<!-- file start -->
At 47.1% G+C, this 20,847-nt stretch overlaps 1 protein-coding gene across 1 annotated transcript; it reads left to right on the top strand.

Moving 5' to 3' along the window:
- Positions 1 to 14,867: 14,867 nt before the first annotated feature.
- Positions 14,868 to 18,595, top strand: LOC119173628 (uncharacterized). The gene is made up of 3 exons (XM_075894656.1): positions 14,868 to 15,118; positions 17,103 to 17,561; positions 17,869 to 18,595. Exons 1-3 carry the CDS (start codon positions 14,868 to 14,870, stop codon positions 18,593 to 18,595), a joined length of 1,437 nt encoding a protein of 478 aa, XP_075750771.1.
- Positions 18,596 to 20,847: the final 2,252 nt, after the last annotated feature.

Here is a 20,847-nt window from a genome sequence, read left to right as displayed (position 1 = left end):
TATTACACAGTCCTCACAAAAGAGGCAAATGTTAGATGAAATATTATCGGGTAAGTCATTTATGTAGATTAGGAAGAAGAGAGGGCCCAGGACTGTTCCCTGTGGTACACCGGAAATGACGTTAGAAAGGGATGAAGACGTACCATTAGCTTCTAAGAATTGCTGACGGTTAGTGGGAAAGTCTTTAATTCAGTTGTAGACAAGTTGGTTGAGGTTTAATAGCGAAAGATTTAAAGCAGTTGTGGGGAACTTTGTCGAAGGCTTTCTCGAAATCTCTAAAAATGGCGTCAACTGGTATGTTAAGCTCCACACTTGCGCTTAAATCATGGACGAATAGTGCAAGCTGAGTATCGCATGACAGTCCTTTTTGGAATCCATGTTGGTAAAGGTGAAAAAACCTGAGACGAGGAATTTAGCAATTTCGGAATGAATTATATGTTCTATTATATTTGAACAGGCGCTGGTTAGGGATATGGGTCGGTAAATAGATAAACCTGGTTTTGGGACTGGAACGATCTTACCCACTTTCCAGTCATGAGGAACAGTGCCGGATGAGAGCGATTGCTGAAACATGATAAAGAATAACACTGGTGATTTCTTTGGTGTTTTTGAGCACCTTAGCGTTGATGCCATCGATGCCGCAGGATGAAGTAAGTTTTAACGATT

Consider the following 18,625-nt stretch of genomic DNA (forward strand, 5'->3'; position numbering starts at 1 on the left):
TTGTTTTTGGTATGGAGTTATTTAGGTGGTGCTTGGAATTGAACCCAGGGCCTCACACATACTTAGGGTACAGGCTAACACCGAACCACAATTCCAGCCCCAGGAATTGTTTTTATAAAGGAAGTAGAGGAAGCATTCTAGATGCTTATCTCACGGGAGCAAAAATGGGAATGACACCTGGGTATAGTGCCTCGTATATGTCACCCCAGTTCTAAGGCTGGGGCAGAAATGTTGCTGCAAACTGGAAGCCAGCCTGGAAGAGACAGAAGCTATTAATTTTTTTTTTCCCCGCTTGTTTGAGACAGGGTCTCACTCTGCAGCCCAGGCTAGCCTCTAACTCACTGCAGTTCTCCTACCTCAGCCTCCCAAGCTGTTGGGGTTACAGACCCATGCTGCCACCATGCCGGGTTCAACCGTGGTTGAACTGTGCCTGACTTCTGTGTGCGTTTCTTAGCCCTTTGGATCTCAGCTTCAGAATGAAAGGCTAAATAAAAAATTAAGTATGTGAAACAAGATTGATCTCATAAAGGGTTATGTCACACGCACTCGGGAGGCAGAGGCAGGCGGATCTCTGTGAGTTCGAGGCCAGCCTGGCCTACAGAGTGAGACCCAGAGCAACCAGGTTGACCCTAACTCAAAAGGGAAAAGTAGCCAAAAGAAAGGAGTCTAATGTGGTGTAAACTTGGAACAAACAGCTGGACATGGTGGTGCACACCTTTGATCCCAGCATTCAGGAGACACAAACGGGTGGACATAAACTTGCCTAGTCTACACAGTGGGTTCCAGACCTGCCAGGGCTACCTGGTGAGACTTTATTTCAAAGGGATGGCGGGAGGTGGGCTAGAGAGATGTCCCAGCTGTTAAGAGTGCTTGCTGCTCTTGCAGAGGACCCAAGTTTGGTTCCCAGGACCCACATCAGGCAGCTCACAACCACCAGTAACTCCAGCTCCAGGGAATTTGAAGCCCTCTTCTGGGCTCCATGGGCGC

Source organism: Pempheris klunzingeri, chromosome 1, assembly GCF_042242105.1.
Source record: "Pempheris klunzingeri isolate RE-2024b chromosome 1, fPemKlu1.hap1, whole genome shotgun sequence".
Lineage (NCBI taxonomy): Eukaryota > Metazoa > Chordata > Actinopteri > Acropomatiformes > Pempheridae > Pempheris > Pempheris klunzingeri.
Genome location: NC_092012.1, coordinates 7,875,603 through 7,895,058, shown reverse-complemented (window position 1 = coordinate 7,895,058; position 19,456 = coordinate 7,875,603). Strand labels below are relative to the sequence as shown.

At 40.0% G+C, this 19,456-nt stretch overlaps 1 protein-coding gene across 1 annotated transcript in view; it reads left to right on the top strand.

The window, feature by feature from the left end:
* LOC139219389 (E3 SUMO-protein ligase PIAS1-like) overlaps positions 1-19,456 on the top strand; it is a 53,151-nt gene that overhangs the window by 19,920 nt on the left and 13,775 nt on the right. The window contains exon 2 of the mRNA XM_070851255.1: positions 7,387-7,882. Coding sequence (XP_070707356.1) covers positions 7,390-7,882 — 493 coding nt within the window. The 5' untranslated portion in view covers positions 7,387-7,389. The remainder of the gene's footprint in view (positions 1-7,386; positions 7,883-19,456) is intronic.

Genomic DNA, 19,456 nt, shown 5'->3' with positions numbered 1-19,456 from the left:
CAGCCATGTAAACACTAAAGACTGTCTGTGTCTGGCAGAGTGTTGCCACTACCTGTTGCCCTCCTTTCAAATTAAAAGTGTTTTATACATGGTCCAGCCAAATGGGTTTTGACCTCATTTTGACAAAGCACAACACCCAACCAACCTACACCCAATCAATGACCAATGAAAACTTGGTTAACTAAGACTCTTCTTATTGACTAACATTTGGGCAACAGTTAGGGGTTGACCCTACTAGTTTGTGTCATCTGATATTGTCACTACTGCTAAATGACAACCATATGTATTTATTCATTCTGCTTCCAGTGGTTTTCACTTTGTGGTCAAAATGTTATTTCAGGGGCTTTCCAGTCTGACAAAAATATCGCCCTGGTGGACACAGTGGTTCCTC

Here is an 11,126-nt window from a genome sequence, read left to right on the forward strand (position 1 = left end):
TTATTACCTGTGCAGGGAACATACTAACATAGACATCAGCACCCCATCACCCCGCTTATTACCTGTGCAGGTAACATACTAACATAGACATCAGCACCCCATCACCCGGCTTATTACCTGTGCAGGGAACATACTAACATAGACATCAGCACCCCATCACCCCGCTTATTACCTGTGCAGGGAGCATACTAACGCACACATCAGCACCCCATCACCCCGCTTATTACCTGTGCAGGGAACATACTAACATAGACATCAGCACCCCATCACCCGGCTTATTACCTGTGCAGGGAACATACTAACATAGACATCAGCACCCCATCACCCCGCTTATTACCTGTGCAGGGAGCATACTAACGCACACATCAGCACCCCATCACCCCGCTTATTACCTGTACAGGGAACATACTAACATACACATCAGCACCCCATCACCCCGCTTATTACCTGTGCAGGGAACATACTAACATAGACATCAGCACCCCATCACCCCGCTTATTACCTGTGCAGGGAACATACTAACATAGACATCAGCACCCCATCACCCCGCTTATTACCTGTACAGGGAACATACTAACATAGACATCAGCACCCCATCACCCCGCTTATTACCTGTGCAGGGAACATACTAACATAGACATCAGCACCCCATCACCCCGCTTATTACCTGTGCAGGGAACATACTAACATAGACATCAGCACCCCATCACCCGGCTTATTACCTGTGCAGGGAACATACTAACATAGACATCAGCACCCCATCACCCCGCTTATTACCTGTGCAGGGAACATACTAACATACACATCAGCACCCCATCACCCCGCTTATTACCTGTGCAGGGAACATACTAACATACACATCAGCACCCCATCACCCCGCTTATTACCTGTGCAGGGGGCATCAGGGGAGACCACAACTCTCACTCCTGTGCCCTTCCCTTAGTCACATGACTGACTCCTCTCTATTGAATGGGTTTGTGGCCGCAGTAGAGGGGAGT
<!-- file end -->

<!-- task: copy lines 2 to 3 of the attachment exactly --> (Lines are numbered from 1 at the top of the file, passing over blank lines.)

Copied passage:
Moving 5' to 3' along the window:
- Positions 1 to 14,867: 14,867 nt before the first annotated feature.